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Raised Legs Wall Rest Recovery

Raised Leg Wall Rest-02

Raised Legs Wall Rest Recovery
By Will Lind
Images © Will Lind / Functional Running

The Raised Leg Wall Rest has got to be the third laziest recovery technique out there, coming closely behind sleeping and not running. Also known as a leg prop, or resting your feet up against a wall is as simple as it sounds.

I picked this one up from my cycling days where there is a heck of a lot of old wive’s tales and baseless traditions. This may well be one of those unfounded assertions and just so ya know, I’m not claiming any scientific backing for the Raised Legs Wall Rest recovery method. I’m not saying there’s not either, it’s just I’m not aware of any, for or against. You’ll often find for and against opinions and research on most any topic out there anyway and I’d rather share what is at the least going to help you calm down, settle the heart rate and chillax for a while (all things I am confident will help your recovery).

The claim from ‘back in the day’ was that having your legs raised on the wall would allow lactic acid to drain. As far as I know this is false. The lactic doesn’t drain. What then are some commonly claimed benefits of sitting around like this?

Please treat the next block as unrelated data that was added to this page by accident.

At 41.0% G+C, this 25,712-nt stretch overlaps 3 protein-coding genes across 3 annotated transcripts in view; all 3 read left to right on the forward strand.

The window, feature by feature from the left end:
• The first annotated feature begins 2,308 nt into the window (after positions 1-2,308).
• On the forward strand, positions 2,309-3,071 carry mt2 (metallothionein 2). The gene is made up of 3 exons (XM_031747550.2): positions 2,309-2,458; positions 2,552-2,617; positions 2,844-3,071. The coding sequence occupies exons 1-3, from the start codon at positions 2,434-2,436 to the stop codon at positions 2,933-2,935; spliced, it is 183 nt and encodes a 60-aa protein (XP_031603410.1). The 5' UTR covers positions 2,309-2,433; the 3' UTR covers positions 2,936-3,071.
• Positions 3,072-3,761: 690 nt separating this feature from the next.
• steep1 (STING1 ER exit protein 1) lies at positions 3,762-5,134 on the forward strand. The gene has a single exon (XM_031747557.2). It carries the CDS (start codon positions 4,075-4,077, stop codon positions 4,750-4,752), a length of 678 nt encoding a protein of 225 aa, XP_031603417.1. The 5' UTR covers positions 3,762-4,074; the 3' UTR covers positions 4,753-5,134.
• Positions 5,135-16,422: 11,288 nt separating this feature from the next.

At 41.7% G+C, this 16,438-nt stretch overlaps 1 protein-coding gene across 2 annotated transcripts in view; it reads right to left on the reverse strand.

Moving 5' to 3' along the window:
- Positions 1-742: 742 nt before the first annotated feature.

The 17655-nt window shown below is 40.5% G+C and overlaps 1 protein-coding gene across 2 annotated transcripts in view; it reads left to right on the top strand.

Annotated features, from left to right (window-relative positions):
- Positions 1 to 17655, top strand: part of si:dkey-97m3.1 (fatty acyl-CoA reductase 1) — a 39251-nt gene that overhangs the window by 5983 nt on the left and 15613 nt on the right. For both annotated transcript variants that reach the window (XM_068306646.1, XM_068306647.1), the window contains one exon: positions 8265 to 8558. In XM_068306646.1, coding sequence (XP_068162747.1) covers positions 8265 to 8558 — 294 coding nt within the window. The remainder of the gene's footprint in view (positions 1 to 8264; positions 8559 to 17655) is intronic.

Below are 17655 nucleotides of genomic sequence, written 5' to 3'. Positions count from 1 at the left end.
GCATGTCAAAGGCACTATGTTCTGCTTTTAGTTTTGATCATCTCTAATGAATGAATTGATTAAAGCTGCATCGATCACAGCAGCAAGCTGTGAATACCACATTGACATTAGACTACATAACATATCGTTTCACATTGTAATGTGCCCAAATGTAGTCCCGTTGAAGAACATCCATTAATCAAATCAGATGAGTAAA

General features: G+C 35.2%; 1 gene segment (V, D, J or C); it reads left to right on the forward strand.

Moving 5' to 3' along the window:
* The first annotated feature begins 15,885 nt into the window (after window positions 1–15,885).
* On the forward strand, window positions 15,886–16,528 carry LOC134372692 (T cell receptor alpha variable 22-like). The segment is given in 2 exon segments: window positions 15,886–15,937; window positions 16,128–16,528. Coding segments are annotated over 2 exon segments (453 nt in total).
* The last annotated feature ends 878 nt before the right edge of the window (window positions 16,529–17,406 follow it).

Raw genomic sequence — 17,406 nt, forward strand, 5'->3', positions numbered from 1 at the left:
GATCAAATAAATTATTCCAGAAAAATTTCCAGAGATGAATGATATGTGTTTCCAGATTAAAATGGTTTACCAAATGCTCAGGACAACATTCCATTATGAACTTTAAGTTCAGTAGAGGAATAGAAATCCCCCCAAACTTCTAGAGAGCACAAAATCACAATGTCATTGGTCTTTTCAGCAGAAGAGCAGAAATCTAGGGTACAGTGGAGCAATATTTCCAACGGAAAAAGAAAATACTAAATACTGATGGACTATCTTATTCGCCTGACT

• Fluids (blood) drains from your lower limbs back towards the heart.
  • Your hip muscles get a rest, and relaxed muscles are soothed muscles.
  • You might find temporary relief from some running aches and pains.

How to do it? Um, lie down and ease your legs up against the wall. There’s not much more to it. If you need to ease tightness or pain, bend your knees or elevate your legs on a bench, box or bed instead of right up against the wall. If you’re able, try and scoot your bottom right up against the wall there.

Chill here as long as it’s comfortable. Three minutes makes a good start. If you need support for your neck or lower back be sure to grab a towel or pillow to help out.

Some reading on the internets tells me you’ll need to avoid this position if you have glaucoma. If you get a headache, tingles, aches or any pains you’ll want to give it a miss too.


Will Lind
About Will Lind (168 Articles)
A minimalist runner that otherwise doesn't discriminate, Will Lind is the Editor-in-Chief and Founder of Functional Running. A true run lover, Will's passion encompasses the full spectrum of running and lies in the soul of the run. A Personal Trainer, Run Coach and romantic at heart, Will enjoys flipping from heartfelt run reflection to critical analysis on a whim.
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